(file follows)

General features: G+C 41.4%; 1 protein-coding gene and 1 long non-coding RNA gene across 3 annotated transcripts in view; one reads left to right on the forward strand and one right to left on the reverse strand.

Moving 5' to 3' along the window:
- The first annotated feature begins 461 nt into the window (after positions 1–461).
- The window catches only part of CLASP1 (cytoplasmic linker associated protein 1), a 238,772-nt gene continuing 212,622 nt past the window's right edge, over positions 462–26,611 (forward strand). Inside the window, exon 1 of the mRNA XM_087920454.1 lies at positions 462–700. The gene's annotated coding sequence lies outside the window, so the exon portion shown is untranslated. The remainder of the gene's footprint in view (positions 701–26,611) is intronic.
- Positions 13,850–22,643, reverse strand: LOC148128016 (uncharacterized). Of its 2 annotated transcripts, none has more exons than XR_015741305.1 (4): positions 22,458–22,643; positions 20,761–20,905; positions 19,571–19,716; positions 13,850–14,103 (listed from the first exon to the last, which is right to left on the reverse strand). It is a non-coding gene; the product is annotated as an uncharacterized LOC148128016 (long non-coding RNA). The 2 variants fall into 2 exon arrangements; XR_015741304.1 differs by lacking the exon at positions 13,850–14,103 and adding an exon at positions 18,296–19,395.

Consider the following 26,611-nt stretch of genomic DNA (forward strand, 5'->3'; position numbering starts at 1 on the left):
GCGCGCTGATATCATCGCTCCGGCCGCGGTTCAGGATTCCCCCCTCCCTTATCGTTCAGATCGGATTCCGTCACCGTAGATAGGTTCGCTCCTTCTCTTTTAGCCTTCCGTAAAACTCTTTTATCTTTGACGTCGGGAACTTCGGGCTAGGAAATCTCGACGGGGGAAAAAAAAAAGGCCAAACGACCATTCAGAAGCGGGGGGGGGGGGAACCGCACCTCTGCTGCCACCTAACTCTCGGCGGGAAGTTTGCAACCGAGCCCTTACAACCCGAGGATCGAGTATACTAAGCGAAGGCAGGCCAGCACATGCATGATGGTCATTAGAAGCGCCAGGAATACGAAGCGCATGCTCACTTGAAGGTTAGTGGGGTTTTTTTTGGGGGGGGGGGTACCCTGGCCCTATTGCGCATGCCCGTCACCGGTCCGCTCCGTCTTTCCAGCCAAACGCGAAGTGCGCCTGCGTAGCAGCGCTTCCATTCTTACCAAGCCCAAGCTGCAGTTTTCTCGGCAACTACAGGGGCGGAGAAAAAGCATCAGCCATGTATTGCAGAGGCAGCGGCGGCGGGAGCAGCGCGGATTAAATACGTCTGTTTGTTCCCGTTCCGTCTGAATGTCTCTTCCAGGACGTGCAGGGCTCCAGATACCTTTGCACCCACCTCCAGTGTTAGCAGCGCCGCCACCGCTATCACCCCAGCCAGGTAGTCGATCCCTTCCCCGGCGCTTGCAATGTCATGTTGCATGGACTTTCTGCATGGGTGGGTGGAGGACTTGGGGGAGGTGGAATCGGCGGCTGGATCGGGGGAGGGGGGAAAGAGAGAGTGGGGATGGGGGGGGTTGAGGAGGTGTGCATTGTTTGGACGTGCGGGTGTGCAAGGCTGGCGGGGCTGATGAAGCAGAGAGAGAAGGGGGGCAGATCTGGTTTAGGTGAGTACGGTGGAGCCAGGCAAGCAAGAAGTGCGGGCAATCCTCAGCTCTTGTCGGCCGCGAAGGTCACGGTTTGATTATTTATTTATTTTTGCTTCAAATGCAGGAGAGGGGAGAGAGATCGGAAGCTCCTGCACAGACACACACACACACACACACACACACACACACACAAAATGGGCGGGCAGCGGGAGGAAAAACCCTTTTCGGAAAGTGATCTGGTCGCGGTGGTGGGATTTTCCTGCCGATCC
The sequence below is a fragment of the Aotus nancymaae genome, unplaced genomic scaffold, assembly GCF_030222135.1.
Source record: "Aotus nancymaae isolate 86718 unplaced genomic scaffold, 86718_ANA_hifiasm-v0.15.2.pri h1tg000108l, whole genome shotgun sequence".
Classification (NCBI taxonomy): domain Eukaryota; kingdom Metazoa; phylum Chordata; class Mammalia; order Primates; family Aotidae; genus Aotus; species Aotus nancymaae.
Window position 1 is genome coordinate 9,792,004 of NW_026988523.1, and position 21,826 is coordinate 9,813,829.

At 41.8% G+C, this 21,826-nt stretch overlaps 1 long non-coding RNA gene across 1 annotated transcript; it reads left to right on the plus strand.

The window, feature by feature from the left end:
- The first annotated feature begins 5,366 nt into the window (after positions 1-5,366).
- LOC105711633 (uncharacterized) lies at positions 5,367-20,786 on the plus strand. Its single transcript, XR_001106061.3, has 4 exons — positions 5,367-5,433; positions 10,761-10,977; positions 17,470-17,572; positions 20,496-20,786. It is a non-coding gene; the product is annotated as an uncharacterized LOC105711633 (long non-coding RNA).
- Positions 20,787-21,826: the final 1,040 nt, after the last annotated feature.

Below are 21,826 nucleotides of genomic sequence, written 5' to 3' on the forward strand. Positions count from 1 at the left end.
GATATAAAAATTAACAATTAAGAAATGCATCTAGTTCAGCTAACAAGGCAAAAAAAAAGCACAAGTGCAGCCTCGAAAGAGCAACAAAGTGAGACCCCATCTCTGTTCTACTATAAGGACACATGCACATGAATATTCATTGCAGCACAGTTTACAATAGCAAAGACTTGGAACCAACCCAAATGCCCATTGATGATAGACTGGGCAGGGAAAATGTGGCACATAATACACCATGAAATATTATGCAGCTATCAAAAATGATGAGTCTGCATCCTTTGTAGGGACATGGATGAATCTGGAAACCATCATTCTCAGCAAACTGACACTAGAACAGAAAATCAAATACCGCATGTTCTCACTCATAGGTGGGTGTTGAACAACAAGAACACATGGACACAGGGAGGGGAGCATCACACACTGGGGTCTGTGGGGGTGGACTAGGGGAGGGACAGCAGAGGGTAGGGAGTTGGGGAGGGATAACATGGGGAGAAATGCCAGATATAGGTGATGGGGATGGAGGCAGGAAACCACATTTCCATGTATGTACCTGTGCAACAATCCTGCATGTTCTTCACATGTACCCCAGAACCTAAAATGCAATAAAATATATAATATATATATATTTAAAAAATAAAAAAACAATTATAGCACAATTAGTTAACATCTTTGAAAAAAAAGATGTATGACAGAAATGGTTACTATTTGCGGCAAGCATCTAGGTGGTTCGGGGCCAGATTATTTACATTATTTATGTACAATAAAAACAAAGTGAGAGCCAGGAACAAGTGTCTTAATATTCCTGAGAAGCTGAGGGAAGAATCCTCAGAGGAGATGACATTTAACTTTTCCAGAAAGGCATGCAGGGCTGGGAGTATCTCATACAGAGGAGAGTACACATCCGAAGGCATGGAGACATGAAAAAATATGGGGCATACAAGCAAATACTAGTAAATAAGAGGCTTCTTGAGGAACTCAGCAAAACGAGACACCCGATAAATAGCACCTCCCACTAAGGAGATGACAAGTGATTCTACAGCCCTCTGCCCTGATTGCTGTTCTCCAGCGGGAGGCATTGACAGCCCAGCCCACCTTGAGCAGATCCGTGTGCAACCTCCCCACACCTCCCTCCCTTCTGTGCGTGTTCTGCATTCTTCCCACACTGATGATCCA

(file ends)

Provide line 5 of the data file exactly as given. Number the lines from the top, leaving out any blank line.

- Positions 13,850–22,643, reverse strand: LOC148128016 (uncharacterized). Of its 2 annotated transcripts, none has more exons than XR_015741305.1 (4): positions 22,458–22,643; positions 20,761–20,905; positions 19,571–19,716; positions 13,850–14,103 (listed from the first exon to the last, which is right to left on the reverse strand). It is a non-coding gene; the product is annotated as an uncharacterized LOC148128016 (long non-coding RNA). The 2 variants fall into 2 exon arrangements; XR_015741304.1 differs by lacking the exon at positions 13,850–14,103 and adding an exon at positions 18,296–19,395.